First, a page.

Is uncertainty preventing you from planning?

Caroline McKay

February 03, 2021

Three ways to continue your planning this year.

This is the first blog in a four-part series that focuses on purposeful planning this year amidst some uncertainty.
Read part 2: Considering whether life insurance fits within your wealth plan
Read part 3: Flexible gifting for possible tax reform
Read part 4: Four planning ideas that can help further your wealth planning goals

2020 was a year of significant wealth transfer for many families due in large part to the uncertainty surrounding the election outcome and possibility of tax reform in 2021. With the “blue wave” in Washington materializing more as a ripple than a tidal wave, the uncertainty continues into 2021, at least for a time. Although the Democrats now control two branches of government, they do so by a razor-thin margin in the Senate, making it difficult to determine the likelihood that estate tax reform will be enacted.

Despite this uncertainty, planning can—and should—continue. Now is a good time to:

  1. Review your estate planning goals and documents to ensure alignment
  2. Review existing life insurance coverage and consider the need for additional insurance to address possible estate tax increases or liquidity needs
  3. Consider planning opportunities that incorporate additional flexibility should tax reform be enacted 

If you haven’t reviewed your estate planning goals recently, consider the following questions:

  • What does the future look like in terms of your personal cash needs?
  • How does support of family members factor into your overall wealth plan and spending goals?
  • Do you wish to leave a philanthropic legacy?
  • Is your family prepared to manage the family wealth upon your death? 
  • How much is too much to leave to your family?


Next, consider whether your existing planning documents address your intended goals. For example:

  • Are your lifetime needs addressed in documents, such as your living will, health care proxy or power of attorney? Have you specified how your assets should be passed upon your death, for example, through a will or a revocable trust?
  • Have you incorporated trusts or other planning strategies that can help protect the wealth your family will inherit, especially if you’re concerned about depleting assets too quickly or exposing the estate to creditors?
  • Are the individuals or professionals serving as appointed fiduciaries and successor fiduciaries (e.g., agents under powers of attorney, trustees, executors) in line with your wishes?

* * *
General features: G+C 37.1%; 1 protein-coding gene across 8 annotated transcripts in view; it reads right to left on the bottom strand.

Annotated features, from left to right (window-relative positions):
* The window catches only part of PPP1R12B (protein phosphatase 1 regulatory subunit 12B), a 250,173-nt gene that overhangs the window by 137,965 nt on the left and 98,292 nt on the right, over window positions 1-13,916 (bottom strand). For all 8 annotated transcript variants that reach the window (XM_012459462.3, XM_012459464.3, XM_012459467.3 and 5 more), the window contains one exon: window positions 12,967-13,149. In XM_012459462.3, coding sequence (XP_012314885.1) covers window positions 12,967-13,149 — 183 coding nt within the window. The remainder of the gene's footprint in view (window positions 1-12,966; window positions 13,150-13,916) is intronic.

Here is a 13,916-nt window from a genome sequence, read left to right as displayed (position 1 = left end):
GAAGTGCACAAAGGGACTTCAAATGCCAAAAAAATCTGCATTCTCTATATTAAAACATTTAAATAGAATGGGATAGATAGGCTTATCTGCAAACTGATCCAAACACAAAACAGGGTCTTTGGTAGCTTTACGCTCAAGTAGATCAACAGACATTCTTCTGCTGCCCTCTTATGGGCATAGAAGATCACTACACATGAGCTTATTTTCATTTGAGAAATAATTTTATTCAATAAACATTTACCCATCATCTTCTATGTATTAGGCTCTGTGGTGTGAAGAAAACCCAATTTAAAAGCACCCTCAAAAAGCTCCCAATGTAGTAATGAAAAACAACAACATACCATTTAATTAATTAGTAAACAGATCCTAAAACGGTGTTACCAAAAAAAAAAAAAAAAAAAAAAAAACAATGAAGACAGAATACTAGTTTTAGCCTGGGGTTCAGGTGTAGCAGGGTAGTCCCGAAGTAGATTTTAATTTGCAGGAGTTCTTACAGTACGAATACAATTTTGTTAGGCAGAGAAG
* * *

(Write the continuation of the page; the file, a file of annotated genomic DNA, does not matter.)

• Are the beneficiary designations up to date on your retirement accounts, life insurance, annuities and other payable-on-death accounts?
  • Are your philanthropic goals supported in your documents?
  • If you own a business, do your estate planning documents address your succession intent or align with other business plans you may have made? 


Estate planning is a process that should evolve as your goals and priorities evolve. You should review your plan regularly to consider family changes (e.g., marriage, divorce, birth of a child or grandchild, death of a family member, etc.), starting or selling a business, retirement and any other change in circumstance. 

Life insurance review and planning opportunities

Although the likelihood of tax reform during the Biden administration is currently unknown, we do know that many provisions of the Tax Cuts and Jobs Act enacted in 2017 are set to expire at the end of 2025.  This includes a reduction of the estate, gift and generation-skipping transfer tax exemptions to $5 million, adjusted for inflation. This reduction would likely increase the number of families that will be exposed to, or see an increase in, estate tax liability. Because life insurance can play a significant role in providing immediate tax-free liquidity to pay estate taxes, now may be a good time to review existing life insurance coverage and to consider future needs in advance of these upcoming changes.  

Additionally, there are still numerous ways that clients can take advantage of current tax law while incorporating flexibility to address potential changes through tax reform. Some planning options include gifting to certain marital trusts, including disclaimer language in trusts and using formula gifts.    


Caroline McKay is a senior wealth strategist with CIBC Private Wealth’s Boston office, and has 13 years of industry experience. In this role, she works closely with relationship managers and clients to develop and implement estate and wealth transfer strategies as part of the firm’s integrated wealth management process.